That, briefly, is the moral of the postcolonial script—we are both audience and dramatis personae. And if it's a million mutinies we have to talk about, no single voice can be certified as being the most competent to do so. This means that the atonal monologue—not only of authority but also of subversion—has to be dismantled. It is precisely this impulse that Amitava Kumar's Passport Photos attempts to uphold.
Like a passport, each chapter is a section—'Language', ‘Photograph', ‘Date of Birth', ‘Profession', ‘Nationality' and ‘Identifying Marks'—of the most vital ‘identikit' of our times. But it's a passport meant to "help you enter only the zones of a particular imagination". These "zones" are contrarian spaces that lie outside the elite political structure and often work in complete opposition to it. Their aim is to reconfigure the prevailing order of things.
If the preceding era was an age of revolutions and grand narratives, then ours is an epoch of gerrymandering. Post-colonial theorists like Edward Said and Kumar believe that drawing new maps of geography, cultures, societies and politics is anachronistic. It's time for guerrilla cartography—subtle alterations of the boundaries of experience and knowledge. The post-colonial intention is to challenge and subvert the hegemony of ideas of the ruling class. That's what Kumar sets out to do.
How successful has this new intellectual programme been? Passport Photos lets us investigate whether the much touted polyphony of the post-colonial experience, or "imigritude" as Kumar calls it, really helps in the creation of a pluralist atmosphere.
Kumar's search for cosmopolitan mobility, like most others of his ilk (Rushdie, Naipaul, et al), begins with Indian workers, mostly Sikhs, arriving on the western coast of North America in 1830. He goes on to inform us that by 1910 there were 30,000 Indian immigrants between Vancouver and San Francisco. It clearly indicates that Kumar bases his understanding of the diaspora primarily in Occidental terms—in terms of Westward mobility. Kumar talks at length about the Indian indentured labourers in the British-occupied Caribbeans, their histories and relationships, but never about, say, the indentured labourers from UP and Bihar going to Fiji. He tackles the contrast between the Hindustan Ghaddar Party in North America in 1910 and contemporary Indian immigrants sending their aid to the Ram Janmabhoomi movement, but fails to take into account the role of Baba Ramachandra—a one-time indentured labourer to Fiji—in the 1919 peasant movement of Avadh, UP. He also misses the cosmopolitan radicalism of Kabir or the indigenous progressive revolution of Bhagat Singh: such experiences are necessarily excluded by the immigration-oriented western notion of post-colonial mobility.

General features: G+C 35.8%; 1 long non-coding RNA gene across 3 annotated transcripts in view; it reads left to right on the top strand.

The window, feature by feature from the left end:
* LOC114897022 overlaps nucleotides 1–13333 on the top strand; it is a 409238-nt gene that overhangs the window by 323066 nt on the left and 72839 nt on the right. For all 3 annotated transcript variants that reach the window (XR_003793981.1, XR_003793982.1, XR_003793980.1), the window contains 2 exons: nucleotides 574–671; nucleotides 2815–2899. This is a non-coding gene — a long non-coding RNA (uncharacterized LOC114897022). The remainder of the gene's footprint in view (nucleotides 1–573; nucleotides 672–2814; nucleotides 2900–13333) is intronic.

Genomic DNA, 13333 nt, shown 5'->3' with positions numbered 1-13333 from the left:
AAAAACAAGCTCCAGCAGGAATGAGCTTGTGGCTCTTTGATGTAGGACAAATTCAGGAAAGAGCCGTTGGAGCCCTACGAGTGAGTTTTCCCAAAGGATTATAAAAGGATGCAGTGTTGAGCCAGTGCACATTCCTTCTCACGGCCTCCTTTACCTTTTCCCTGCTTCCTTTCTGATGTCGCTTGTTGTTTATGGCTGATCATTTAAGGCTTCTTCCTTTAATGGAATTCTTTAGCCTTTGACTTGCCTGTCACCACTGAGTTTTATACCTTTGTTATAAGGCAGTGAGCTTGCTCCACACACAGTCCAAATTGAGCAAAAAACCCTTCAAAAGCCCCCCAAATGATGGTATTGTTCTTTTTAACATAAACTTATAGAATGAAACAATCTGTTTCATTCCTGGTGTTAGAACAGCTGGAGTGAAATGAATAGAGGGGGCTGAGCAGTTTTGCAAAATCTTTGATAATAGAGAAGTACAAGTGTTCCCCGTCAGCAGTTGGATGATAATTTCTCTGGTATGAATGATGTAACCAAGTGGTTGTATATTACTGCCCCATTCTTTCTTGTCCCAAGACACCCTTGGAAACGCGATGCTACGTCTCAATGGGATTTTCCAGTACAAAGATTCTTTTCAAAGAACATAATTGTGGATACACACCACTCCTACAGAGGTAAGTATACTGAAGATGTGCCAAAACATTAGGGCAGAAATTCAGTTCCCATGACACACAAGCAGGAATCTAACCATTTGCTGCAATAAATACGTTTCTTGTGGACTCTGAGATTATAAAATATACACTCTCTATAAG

In ‘Place of Birth', the writer takes up the cpi(ml)-led peasant struggles in Bhojpur, Bihar. It is only here that he emerges as an organic intellectual playing his adversarial role effectively. He writes: "As the cpi(ml) leader Vinod Mishra commented after the collapse of the Soviet Union, ‘There was a time when the spectre of communism haunted Europe and now the spectre of Europe is haunting communism everywhere.' The question that Bihar's struggles force on us is whether the Third World and its peoples have a future different from Europe's." But this argument is like the proverbial plantain peel on which the post-colonial intellectual is programmed to slip, as does the author elsewhere in the book.
Kumar's obsession with westward sojourns will always prevent him from constructing a new history of resistance in which passports were alien and unnecessary documents.